We selected 961 individuals from ADNI (adni.loni.usc.edu) and 799 individuals from the EMIF-AD MBD study [12]. ADNI started in 2003 as a public–private collaboration under the supervision of Principle Investigator Michael W. Weiner, MD. The primary goal of ADNI is to study whether serial biological markers, and clinical and neuropsychological measures can be combined to measure progression of MCI and early AD and has enrolled 2850 individuals, see www.adni-info.org. The EMIF-AD MBD study aimed to identify markers for diagnosis and prognosis of predementia AD. It combined existing clinical data, samples and scans of 1218 individuals with normal cognition, MCI or mild dementia from prospective cohort studies [12].

Group definition and staging

We selected individuals with AD pathology defined as abnormally decreased CSF amyloid beta 1–42 (Aβ1-42), and we subdivided this group into those with abnormally increased total tau (t-tau) and those with normal t-tau. Based on cognitive performance, AD individuals were classified in 3 clinical stages as preclinical AD (normal cognition), prodromal AD (MCI) and mild AD-type dementia according to study specific criteria [12, 13]. The control group consisted of individuals with normal cognition, and normal CSF Aβ1-42 and t-tau levels.

Clinical assessment

Global cognition was assessed by the Mini-Mental State Examination (MMSE) [14] and ADAS-Cog 11-item version (ADNI) [15]. As a measure for memory function we used the delayed recall of the logical memory subscale II of the Wechsler Memory Scale (ADNI), [16] or center specific verbal word learning tasks (EMIF-AD MBD) [12]. We selected the Clinical Dementia Rating (CDR) scale sum of boxes score as a measure of disease severity [17].

CSF analysis

CSF samples in EMIF-AD MBD were collected according to the BIOMARKAPD protocol, [12, 18] and in ADNI as described elsewhere [19].

EMIF-AD MBD

CSF Aβ1-42 and t-tau were measured locally with INNOTEST ELISA or INNOBIA AlzBio3 (Fujirebio, Ghent, Belgium). Cut-offs for Aβ1-42 and t-tau were cohort-specific in EMIF-AD MBD [12]. Aβ1-42 cut-offs were determined for each cohort using Gaussian mixture modelling [20]. We measured neurogranin, neurofilament-light, YKL-40, Aβ38 and Aβ40 by ELISA [2]. We performed untargeted mass spectrometry using tandem mass tag (TMT) with 10 + 1 plexing as previously described, using high-pH reverse phase HPLC for peptide prefractionation [20, 21]. Peptides were mapped to 2535 proteins using the software ProteomeDiscoverer v.2.2. (Thermo Scientific), using Mascot (MatrixScience) for protein identification (precursor Dm tolerance 15 ppm, fragment tolerance 0.05 Da, max missed cleavage sites 2), searching the human subset of the UniProtKB SwissProt database (www.uniprot.org). Percolator (MatrixScience) was used for scoring peptide specific matches, and a strict 1% false discovery rate (FDR) was set as threshold for identification. For reporter ion quantification the following settings were used: Integration tolerance 20 ppm; Integration Method Most Confident Centroid; normalize on the reference protein average. The median (IQR) CV for these proteins was 5.6 (3.8, 8.0).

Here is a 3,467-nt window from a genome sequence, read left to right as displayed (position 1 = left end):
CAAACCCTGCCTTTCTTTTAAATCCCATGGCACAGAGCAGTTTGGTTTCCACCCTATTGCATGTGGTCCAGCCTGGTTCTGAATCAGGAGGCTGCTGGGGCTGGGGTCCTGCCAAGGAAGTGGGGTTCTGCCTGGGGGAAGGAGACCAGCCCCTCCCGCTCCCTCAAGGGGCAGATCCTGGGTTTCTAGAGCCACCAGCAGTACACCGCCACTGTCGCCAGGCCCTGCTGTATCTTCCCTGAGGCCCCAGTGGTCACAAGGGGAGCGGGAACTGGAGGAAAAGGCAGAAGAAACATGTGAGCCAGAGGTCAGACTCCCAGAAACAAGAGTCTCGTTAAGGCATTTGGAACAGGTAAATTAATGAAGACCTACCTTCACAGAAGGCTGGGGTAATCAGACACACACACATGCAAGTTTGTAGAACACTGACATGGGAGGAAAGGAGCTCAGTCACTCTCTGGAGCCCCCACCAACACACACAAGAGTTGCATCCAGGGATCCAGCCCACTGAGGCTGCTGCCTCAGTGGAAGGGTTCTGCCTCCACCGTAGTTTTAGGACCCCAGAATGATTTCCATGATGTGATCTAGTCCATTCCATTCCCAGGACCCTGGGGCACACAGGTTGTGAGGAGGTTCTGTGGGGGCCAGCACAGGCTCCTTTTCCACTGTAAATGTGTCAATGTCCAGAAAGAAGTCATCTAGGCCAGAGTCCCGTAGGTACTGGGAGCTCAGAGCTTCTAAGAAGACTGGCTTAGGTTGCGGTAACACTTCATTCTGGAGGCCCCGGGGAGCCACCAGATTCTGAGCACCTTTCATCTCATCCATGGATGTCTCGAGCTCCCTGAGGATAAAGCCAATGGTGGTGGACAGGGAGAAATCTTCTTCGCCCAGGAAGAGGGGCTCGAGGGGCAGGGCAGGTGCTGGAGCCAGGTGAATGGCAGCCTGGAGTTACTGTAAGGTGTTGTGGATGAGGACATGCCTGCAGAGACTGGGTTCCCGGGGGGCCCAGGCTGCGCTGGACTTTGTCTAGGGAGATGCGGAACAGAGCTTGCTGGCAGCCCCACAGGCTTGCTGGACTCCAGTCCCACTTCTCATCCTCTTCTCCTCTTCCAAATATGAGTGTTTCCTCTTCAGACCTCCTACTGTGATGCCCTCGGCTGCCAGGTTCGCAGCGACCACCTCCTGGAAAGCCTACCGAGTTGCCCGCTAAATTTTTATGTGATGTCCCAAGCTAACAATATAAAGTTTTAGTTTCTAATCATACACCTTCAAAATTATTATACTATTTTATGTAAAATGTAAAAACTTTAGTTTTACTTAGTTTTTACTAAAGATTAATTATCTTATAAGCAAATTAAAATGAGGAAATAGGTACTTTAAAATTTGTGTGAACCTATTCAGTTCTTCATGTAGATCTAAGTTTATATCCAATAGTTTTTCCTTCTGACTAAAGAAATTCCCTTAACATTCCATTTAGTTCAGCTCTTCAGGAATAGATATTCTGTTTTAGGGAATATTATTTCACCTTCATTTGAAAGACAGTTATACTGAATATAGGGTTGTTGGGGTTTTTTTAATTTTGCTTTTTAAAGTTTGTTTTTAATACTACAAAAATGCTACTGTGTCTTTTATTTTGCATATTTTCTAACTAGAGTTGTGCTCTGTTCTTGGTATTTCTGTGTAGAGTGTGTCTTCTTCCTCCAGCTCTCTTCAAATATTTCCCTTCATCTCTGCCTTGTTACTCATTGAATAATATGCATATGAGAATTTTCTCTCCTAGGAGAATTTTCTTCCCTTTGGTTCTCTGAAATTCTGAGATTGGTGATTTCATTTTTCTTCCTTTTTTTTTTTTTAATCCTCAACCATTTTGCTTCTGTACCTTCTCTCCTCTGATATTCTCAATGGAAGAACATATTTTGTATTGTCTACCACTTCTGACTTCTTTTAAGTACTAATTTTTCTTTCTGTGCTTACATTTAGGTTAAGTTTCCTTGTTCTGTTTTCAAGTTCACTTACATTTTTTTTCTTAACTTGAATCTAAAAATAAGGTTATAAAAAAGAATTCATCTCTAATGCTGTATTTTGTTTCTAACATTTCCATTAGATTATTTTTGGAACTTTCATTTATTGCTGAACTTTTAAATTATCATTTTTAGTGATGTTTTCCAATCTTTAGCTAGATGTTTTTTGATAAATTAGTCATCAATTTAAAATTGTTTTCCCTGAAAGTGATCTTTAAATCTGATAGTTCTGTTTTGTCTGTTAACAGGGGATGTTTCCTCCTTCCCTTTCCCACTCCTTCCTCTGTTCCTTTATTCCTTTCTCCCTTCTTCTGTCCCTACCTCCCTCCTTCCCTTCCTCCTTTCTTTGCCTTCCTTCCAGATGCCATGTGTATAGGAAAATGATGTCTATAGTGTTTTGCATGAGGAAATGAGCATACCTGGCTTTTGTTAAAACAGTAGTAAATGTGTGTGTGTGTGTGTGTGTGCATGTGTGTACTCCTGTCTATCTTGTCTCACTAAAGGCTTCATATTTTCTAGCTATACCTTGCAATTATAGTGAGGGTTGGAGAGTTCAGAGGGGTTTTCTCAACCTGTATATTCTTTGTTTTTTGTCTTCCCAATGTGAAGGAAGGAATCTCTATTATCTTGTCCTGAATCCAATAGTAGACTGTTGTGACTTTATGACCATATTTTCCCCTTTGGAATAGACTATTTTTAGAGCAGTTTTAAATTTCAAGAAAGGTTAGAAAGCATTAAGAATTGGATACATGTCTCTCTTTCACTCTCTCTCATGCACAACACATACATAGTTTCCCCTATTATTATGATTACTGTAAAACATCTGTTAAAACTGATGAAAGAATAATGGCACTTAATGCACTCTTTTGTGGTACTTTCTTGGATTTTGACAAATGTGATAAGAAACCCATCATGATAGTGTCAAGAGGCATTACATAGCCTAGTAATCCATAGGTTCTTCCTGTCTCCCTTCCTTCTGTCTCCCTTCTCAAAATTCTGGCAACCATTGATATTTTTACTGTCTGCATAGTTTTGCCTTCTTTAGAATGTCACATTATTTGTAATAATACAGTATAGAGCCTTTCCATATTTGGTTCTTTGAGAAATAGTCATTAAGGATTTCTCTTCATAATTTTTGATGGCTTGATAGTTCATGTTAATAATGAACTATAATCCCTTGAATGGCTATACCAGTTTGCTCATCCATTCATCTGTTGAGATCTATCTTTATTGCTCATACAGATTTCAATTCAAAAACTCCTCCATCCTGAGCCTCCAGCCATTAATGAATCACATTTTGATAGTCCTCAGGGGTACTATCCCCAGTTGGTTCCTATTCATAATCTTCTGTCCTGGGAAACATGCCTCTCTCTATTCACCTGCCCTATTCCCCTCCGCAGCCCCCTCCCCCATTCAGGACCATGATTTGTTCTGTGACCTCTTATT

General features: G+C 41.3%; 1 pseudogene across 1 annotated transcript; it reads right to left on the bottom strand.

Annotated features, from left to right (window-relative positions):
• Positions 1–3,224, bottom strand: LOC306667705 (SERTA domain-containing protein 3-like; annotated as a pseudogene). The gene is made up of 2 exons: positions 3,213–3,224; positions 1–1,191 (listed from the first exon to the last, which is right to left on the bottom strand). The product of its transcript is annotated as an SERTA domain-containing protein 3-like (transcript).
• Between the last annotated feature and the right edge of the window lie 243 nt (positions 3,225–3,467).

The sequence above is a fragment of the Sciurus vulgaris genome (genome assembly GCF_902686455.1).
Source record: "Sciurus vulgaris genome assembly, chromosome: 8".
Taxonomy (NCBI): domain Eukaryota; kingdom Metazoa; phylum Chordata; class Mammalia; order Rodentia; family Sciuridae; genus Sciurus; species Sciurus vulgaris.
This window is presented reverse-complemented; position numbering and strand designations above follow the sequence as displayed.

ADNI

1-42 and t-tau were measured on the xMAP platform (Luminex Corp, Austin, TX). Cut-offs for Aβ1-42 and t-tau were used as published [19]. Changes in t-tau levels over time were assessed in ADNI using longitudinal samples measured within the same batch. YKL-40, neurogranin, APP beta, neurogranin, neurofilament light, alpha synuclein, HBB, CFH, sTREM2, VILIP-1, and BACE1 were measured by ELISA or related assays, 190 analytes were analyzed by the Human DiscoveryMAP panel (MAP-RBM) and 225 proteins were analyzed by targeted mass spectroscopy [22, 23]. We used the quality checked and finalised ‘Normalized Intensity’ data as described in https://adni.loni.usc.edu/wp-content/uploads/2012/01/2011Dec28-Biomarkers-Consortium-Data-Primer-FINAL1.pdf

Proteins and protein fragments (ADNI) values were standardized according the mean and standard deviation values of the control group and expressed as z-scores, with a score of 0 indicating the average concentration of the control group, z-scores > 0 higher concentrations, and z-scores < 0 lower concentrations than controls. For ADNI, we averaged peptides that mapped to the same protein into a composite protein score when they correlated with r > 0.5, and included them as single peptides otherwise [20]. When the same protein was measured by different platforms in ADNI, values were averaged if they correlated with r > 0.5 and otherwise we included them as separate proteins. From the EMIF-AD MBD TMT mass spectrometry analysis proteins were included when observed in at least 92 individuals (30% of EMIF-AD MBD sample). For related proteins that had identical values due to fragment a-specificity (e.g. ACTA1 and ACTA2) we randomly selected one protein for analysis.

Proteomic annotation

Enrichment analysis